If you were allergic to mushrooms and you ordered a Whopper which normally doesn't come with mushrooms, would you just eat it? Would you throw it away and say "Hey, I guess they're well within their rights to start adding mushrooms to the Whopper without telling anyone"? Or would you complain and see if you could make it so that mushrooms were optional in the future?
posted by 23skidoo at 2:32 PM on June 20, 2011


Hmm. Interesting response to this. I noticed the note and thought it was cute--kinda reminded me of my mother's lightly annoying, sing-songy voicemails, in which she nags, "Call your MO-ther!"

I 'lost' my dad at 8. Our relationship was complicated--he went kind of crazy first, and I remember him as this lurking, depressed person sleeping on our sofa for much of my life. For a long time, I identified strongly as "the girl with the dead dad." At 8, it feels like such an unusual thing, something that really marks you. I had other father figures--my pop-pop, a close friend of my mother who gave me art lessons. But I lost the latter at 15, the former at 19. Both were sad things.

But it's funny, even as a kid, I always thought that loss was so idiosyncratic in its specificity, so private, that I never really knew how to treat those generic statements of grief. I'd be fifteen or sixteen or twenty-four, and someone would find out about my dead dad and they'd apologize and look at me meaningfully. But it's such a personal thing--and also such a normal thing for me. I mean, it's my life. I'd be a different person without it.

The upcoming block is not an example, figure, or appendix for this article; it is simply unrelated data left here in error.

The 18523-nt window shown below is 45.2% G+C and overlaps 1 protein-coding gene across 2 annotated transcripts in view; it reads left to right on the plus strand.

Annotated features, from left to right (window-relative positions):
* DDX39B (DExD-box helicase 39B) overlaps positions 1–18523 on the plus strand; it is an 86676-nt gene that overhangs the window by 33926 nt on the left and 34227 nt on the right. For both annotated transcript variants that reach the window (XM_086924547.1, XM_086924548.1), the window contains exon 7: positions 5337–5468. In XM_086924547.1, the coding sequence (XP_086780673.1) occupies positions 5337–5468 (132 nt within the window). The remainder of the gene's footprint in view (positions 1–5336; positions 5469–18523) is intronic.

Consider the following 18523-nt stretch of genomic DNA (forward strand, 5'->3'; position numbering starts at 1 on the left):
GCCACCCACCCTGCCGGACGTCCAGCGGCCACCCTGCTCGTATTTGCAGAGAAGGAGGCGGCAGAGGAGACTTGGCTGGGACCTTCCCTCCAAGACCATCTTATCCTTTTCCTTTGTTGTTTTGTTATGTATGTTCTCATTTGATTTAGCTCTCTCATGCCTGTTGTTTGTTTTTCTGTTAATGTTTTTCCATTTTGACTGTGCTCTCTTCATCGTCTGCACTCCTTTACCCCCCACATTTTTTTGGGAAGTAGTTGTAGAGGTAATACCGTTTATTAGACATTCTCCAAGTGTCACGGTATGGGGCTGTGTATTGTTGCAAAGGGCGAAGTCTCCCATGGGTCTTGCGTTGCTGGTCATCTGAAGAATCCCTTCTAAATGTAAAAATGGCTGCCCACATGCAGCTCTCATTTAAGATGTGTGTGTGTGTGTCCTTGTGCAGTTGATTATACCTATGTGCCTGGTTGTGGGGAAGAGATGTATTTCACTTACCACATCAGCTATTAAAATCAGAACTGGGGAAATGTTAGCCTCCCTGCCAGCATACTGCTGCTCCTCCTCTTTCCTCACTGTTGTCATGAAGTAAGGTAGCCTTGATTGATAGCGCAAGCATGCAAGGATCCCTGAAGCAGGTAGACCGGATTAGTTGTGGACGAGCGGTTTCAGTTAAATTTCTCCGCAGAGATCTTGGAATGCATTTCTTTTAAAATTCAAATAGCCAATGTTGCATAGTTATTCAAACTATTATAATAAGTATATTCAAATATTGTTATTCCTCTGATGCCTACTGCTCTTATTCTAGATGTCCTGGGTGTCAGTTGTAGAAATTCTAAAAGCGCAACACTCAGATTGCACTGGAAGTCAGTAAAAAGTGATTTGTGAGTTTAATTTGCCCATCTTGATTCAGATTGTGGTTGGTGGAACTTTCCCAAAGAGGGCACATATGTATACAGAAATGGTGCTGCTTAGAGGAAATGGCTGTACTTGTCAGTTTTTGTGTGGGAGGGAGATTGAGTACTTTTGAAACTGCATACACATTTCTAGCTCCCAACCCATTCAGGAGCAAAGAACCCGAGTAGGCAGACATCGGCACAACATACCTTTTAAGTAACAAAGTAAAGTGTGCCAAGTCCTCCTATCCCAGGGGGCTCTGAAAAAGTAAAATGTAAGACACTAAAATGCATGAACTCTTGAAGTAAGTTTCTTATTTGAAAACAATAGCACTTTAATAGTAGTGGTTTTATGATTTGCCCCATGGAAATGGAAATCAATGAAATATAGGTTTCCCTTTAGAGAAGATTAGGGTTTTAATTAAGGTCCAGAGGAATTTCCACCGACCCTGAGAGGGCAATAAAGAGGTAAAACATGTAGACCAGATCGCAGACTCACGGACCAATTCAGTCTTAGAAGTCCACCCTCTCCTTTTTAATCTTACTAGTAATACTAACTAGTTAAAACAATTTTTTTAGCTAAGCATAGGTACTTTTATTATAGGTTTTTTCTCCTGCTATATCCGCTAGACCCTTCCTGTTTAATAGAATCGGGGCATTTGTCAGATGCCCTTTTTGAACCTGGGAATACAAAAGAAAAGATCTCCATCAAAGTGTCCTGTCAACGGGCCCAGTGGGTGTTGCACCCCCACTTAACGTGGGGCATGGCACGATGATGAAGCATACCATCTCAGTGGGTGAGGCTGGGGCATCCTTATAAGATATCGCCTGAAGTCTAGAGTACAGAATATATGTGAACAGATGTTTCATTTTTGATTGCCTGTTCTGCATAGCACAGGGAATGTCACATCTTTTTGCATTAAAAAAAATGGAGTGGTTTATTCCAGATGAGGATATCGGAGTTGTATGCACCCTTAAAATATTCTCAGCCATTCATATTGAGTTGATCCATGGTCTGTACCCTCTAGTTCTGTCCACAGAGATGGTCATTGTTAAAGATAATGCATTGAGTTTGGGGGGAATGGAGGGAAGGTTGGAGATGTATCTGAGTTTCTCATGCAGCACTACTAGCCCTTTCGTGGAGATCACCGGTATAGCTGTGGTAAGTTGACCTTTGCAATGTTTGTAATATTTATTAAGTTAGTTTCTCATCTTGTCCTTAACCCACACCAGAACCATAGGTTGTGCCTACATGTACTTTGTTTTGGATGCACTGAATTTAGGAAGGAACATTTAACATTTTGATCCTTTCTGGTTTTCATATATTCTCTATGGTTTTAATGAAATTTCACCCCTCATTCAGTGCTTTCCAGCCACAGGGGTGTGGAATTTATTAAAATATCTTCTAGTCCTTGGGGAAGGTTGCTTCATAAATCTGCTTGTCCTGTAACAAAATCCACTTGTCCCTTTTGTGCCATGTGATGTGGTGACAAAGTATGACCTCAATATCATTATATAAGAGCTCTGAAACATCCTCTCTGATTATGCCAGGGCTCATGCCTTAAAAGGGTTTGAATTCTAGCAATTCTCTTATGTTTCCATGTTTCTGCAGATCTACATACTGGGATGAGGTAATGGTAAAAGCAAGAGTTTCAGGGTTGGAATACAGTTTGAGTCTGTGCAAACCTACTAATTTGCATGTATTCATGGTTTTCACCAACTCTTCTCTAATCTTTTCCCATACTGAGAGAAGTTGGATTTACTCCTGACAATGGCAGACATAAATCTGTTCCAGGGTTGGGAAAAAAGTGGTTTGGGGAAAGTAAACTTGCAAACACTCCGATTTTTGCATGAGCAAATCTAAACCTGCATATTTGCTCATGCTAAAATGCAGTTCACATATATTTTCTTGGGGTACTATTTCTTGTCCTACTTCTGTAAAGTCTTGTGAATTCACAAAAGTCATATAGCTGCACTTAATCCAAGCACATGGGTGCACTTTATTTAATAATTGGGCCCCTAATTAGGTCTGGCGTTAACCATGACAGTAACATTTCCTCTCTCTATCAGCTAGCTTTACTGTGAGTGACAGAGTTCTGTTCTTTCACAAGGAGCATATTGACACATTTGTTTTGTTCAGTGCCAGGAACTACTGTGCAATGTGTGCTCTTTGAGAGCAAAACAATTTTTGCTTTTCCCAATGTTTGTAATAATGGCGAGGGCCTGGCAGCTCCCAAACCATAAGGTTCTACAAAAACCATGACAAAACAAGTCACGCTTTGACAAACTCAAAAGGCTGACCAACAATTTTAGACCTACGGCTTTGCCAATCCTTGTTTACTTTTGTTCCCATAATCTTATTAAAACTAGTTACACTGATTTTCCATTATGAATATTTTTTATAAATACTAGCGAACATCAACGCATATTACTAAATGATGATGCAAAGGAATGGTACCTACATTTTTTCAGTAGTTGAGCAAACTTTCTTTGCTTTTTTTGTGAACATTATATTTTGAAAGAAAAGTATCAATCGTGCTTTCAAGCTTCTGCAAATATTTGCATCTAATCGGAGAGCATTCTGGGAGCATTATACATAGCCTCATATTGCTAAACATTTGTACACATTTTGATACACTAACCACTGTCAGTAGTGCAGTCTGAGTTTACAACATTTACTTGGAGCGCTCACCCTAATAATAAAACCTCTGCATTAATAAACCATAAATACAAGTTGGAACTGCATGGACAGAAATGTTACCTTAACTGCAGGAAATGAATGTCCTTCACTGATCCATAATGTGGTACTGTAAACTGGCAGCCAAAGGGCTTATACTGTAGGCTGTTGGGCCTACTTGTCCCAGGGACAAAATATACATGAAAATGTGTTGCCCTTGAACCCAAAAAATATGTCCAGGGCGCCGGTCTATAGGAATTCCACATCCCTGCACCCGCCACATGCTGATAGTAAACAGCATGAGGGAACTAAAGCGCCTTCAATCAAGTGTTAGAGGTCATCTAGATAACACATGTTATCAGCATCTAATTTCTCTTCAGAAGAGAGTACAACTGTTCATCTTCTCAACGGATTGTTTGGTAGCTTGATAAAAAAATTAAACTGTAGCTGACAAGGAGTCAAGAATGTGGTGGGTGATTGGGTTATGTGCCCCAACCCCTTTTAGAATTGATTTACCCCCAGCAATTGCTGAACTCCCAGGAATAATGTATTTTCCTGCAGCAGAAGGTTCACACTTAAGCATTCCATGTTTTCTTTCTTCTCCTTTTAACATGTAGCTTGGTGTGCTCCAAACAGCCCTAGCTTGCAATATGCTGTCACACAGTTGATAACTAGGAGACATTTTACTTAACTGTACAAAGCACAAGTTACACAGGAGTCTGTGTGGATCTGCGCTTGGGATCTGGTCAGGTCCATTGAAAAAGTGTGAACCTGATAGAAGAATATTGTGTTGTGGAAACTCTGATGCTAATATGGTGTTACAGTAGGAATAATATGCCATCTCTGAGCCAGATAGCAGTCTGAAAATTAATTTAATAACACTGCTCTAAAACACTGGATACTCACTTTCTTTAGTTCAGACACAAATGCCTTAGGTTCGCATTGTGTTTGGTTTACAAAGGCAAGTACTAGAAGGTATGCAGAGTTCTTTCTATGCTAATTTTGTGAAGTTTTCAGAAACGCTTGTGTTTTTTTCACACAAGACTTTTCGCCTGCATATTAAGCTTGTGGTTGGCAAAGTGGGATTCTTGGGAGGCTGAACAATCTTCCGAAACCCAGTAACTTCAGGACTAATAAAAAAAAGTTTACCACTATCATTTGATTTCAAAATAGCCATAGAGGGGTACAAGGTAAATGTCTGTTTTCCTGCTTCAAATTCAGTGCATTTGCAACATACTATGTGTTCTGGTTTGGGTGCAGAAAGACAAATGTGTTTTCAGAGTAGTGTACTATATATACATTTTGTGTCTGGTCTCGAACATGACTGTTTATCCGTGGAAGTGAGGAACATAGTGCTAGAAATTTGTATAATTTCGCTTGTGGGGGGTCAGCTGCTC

That's one thing that's odd about our culture, how grief like that, trauma, is never really quite normalized. And we all have some of it, don't we? Something in our past, to varying degrees, which has hurt us. Sometimes I wish those things were more okay to talk about. I don't much "celebrate" Father's Day, though there are times I've shared it with my husband's father (that was nice). But I do like to use it as a time to kind of think about how these men shaped me, for better or for worse. Maybe we need days to remember people we lost, too. After all, it's something that's pretty damned universal. No one is every the only person to face grief. You're alive; that means you had a father at one point, or at least a sperm donor. And if you're alive, someday you're going to have to face life without them. So it goes, I guess.
posted by PhoBWanKenobi at 2:35 PM on June 20, 2011 [1 favorite]


I'm sorry, I can't possibly respond to all of these but I don't think that a company that offers some kind of phone service saying "Call Dad" on Father's Day is particularly insensitive or malicious and I find these many analogies to be poor at best.

Your misunderstanding my point if you think I am trying to say that Google was being malicious. I am not saying that.

I am saying this: The fact that Google was not trying to offend people should not give them a free pass wherein they do not have to consider whether what they did was a good decision or not. It does not matter that they were not trying to offend people.